.
On the subject of defensively responsible players, there is little question that Cole Bardreau (5’10” 193), the undrafted 23-year-old from Cornell University who generated 13 goals and 30 points despite only skating in 54 AHL games last season, is a lock to be a regular for the Lehigh Valley Phantoms again this term … Bardreau is currently sidelined with an abdominal injury but is expected to return in short order, if not in time for the season-opener versus Springfield.
.
On the subject of legitimate prospects who are virtually guaranteed of an AHL roster spot coming out of training camp, it should be interesting to see which line rookie Nicolas Aube-Kubel (5’10” 196 lbs) winds up skating on. The 20-year-old right wing who was the 48th overall player chosen in the second round of the 2014 NHL Draft by the Philadelphia Flyers.  He has already appeared in half a dozen AHL games for the Lehigh Valley Phantoms, scoring two goals while adding an assist in the process last spring.  The speedy Aube-Kubel has good hands and has been classified as a ‘natural scorer’ coming out of the Quebec Major Junior Hockey League.
.
Radel Fazleev (6’1″ 192 lbs) is another incoming rookie who was able to rack up points in Canadian junior hockey and is thought to have a measure of NHL potential.  The versatile 20-year-old can play either at center or on the wing and brings a lot of energy into the forecheck as well as a good deal of responsibility into the backcheck, too.  Fazleev was an integral part of the Russia squad which accepted the silver medal after losing in overtime to Finland at the 2016 IIHF World Junior Championship in Helsinki last winter.
.
So that would be a baker’s dozen of forwards for the Lehigh Valley Phantoms right there — Conner, Miele, Carey, Zengerle, Weal, Leier, Straka, Knight, Martel, McDonald, Bardreau, Kubel, Fazleev
.
And that is the exact number of forwards – thirteen – that the Lehigh Valley Phantoms listed on their official AHL roster at the start of last season.  Now, many in the Mecca Of Minor League Sports might be wont to say, “But wait, where is good ole’ ‘One-Punch’ Goulbourne?!”  But spectators at the PPL Center who enjoy pugilistic should not panic just yet.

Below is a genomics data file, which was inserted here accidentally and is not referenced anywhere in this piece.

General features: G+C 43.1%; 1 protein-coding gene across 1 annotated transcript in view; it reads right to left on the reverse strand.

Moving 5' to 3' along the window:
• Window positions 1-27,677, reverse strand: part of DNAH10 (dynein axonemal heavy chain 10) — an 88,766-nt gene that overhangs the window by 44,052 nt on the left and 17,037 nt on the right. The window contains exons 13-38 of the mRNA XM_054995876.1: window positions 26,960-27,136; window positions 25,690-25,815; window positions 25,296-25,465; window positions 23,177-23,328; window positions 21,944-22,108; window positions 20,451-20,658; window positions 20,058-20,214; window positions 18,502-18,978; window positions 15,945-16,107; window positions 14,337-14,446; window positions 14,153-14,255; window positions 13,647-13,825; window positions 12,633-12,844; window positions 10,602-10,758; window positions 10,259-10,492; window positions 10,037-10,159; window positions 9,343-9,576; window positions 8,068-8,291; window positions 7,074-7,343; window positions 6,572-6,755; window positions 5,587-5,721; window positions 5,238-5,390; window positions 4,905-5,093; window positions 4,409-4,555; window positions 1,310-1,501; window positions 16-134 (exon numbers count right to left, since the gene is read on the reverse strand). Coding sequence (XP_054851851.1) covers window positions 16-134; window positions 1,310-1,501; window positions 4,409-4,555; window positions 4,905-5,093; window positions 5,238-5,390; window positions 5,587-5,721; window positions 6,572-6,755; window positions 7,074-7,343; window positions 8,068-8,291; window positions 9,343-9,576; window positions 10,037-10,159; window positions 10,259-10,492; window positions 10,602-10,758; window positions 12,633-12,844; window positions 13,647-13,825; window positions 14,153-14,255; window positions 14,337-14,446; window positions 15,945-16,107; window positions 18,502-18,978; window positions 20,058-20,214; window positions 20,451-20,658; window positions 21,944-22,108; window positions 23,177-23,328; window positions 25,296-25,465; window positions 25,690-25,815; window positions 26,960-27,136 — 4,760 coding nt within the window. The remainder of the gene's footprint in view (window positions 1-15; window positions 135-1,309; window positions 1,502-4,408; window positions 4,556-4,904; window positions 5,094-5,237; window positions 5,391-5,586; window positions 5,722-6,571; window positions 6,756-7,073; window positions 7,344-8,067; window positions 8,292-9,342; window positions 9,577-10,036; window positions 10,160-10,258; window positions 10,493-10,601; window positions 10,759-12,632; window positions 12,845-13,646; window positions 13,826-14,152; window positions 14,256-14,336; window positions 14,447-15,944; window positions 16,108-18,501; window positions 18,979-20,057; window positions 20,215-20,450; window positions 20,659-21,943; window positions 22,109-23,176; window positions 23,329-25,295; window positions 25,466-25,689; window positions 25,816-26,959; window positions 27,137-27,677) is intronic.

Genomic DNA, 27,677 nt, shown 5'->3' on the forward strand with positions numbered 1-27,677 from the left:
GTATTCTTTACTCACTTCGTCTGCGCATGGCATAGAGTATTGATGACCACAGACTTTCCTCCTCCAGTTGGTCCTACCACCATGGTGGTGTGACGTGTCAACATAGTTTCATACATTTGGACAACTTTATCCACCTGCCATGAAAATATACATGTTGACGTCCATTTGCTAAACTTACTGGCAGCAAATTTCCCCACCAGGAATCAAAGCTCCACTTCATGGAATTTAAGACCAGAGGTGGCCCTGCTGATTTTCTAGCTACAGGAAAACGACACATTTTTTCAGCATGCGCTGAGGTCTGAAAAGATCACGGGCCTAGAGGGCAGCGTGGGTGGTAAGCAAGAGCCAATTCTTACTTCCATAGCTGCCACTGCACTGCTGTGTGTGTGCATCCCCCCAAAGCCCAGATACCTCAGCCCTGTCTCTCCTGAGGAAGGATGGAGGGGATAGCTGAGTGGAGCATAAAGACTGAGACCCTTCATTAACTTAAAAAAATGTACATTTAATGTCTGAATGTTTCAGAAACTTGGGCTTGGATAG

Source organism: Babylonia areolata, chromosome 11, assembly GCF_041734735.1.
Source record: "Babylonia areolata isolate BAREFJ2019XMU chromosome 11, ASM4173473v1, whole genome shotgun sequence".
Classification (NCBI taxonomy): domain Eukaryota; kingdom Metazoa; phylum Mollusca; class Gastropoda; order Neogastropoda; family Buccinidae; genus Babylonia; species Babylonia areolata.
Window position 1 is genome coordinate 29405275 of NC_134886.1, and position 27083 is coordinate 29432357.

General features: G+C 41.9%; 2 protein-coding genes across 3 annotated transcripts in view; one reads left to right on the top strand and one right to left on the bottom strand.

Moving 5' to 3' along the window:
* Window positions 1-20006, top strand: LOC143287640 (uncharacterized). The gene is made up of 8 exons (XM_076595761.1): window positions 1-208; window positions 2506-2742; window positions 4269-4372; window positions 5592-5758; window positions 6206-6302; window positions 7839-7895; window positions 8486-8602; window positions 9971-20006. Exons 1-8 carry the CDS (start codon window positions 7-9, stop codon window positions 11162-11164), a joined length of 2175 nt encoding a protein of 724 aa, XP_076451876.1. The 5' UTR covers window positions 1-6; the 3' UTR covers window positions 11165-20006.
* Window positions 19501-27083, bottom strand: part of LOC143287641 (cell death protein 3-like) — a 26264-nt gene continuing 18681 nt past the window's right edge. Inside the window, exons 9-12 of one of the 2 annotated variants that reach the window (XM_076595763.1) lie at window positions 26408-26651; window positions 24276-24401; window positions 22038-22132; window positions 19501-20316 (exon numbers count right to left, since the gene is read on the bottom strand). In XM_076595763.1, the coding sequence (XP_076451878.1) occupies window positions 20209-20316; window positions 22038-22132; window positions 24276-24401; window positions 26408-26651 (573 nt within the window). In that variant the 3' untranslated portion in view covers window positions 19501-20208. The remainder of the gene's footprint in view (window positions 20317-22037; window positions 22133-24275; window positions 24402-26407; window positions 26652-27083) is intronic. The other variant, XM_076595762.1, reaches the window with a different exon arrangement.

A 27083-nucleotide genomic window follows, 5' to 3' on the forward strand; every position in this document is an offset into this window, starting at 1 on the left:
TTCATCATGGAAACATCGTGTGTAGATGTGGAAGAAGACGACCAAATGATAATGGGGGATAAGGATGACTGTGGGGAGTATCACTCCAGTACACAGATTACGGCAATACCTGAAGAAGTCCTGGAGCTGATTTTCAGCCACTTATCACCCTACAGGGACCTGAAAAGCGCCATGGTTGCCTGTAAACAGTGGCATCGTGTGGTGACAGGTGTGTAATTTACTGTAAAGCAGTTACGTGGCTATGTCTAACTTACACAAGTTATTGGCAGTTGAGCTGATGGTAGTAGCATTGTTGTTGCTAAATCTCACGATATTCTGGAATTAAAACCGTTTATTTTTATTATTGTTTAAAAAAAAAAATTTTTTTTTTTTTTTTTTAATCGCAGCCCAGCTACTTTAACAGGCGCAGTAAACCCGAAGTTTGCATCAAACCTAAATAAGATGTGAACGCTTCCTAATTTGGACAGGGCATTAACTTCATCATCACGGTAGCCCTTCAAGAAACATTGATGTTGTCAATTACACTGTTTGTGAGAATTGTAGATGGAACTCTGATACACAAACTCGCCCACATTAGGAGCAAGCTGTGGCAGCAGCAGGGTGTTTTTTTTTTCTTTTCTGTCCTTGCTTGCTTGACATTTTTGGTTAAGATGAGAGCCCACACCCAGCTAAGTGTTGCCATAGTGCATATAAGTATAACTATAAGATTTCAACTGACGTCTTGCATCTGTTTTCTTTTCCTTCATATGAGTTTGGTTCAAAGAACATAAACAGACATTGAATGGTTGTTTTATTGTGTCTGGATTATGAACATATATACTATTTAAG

.
It is important to remember that there are no rules regarding the total number of players on the roster or any “salary cap” considerations to be found in the American Hockey League, although there are restrictions regarding the use of “Veteran” and “Veteran Exempt” players.  There will be several players who will be battling tooth and nail to claim an AHL roster spot with the Lehigh Valley Phantoms this fall.  And that is partly why it will be important to attend both of the Phantoms’ exhibition games against the Charlotte Checkers next weekend.
.
Tyrell Goulbourne (6’0″ 200 lbs) skated in 73 AHL games for the Lehigh Valley Phantoms and demonstrated an ability to do more than absolutely demolish former Phantoms enforcer and PPL Center fan favorite Zack Sortini but the 22-year-old left wing who was the 3rd round pick of the Philadelphia Flyers at the 2013 NHL Draft might need to improve his offensive proficiency immediately during training camp or be sent to the ECHL’s Reading Royals.
.
Chris McCarthy (6’1″ 195 lbs) appeared in 54 AHL games for the Hartford Wolf Pack last season and established himself as a solid checking line player in his second full season as a professional coming out of the University of Vermont.  But, the 25-year-old native of Collegesville, Pennsylvania, might also need to make some kind of statement during the Lehigh Valley Phantoms’ pre-season games at the PPL Center.
.
Kevin Sundher (6’0″ 177 lbs) impressed last November during an all too short ten-game AHL stint (3 go, 5 pts, – 2 def) for the Lehigh Valley last season but then suffered a lower body injury and missed the Phantoms’ next 41 games. The speedy 24-year-old native of British Columbia with 139 career AHL appearances (14 go, 29 as, 43 pts) will most likely start this 2016/17 campaign with Reading in the ECHL.  But Sundher, who ended the ten-round shootout versus the intra-state rival Hershey Bears on his AHL debut for the Lehigh Valley Phantoms last year, certainly adds to organizational depth.
.
Steven Swavely (6’1″ 190 lbs), the 24-year-old rookie right wing who scored three goals in 15 AHL games for the Lehigh Valley Phantoms last spring after leaving the University of Maine, will probably be skating for his hometown Royals if only to gain more ice time as well as experience.